So how can we maintain collagen levels?

Collagen fibres are somewhat unusual in having large amounts of two amino acids, hydroxylysine and hydroxyproline, both of which can be found in micronised linseed, which is invaluable for joint comfort. These two amino acids are important for formation of all three types of collagen and are also needed to provide the different collagen types with their appropriate amount of strength and flexibility. Several studies have shown that linseed supports connective joint tissue, and also reduces pain, inflammation and swelling of compomised and/or injured joints.

Several nutrients can help boost collagen level. Antioxidants such as Vitamin C and E, sulphur, silica, antioxidants and the omega fatty acids are all important to collagen production.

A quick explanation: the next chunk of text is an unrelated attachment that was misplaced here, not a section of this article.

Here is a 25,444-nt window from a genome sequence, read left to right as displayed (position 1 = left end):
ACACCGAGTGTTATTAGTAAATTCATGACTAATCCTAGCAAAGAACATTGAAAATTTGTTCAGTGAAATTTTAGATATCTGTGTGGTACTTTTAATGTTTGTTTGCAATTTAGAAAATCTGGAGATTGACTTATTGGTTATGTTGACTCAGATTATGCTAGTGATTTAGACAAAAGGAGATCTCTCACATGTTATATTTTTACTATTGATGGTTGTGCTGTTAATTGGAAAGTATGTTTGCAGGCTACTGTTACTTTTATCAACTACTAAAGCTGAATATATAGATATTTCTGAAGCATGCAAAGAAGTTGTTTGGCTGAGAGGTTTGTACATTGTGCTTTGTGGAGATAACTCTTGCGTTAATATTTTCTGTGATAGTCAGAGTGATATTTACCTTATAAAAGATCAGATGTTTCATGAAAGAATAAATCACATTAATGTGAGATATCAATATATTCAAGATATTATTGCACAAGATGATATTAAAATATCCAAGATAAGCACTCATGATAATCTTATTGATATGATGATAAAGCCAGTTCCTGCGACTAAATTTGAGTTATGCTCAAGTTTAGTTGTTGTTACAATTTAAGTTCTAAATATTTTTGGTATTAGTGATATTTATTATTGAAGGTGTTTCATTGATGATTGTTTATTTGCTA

• Rosehips are one of the highest sources of vitamin C, with a reported 60 times more than citrus fruit. Horses love them too - pick them fresh from hedgerows and feed them as a treat - my Murphy loves nothing more than burying his nose deep into a wild rambling rose hedge and nibbling on rosehips while we're out on a trail. Vegetables high in vitamin C include broccoli and green leafy vegetables so you can always add these into the feedbowl or onto the pasture as a treat.
  • Calendula (marigolds) and garlic are both high in sulphur, with garlic also high in lipoic acid and taurine to help rebuild damaged collagen fibres.
  • Linseed, again, proves invaluable as it contains omega 3 and 6 in balanced ratios. Oat Straw is also useful as it is a significant source of silica, rich in body-building components, and helps to maximise absorption of calcium into the body.
  • Antioxidants protect against damaging free radicals and stimulate collagen production.
  • Garlic contains sulfur, an important component for collagen production, as well as lipoic acid and taurine which help rebuild damaged collagen fibre.


Blog Page - Joints & Mobility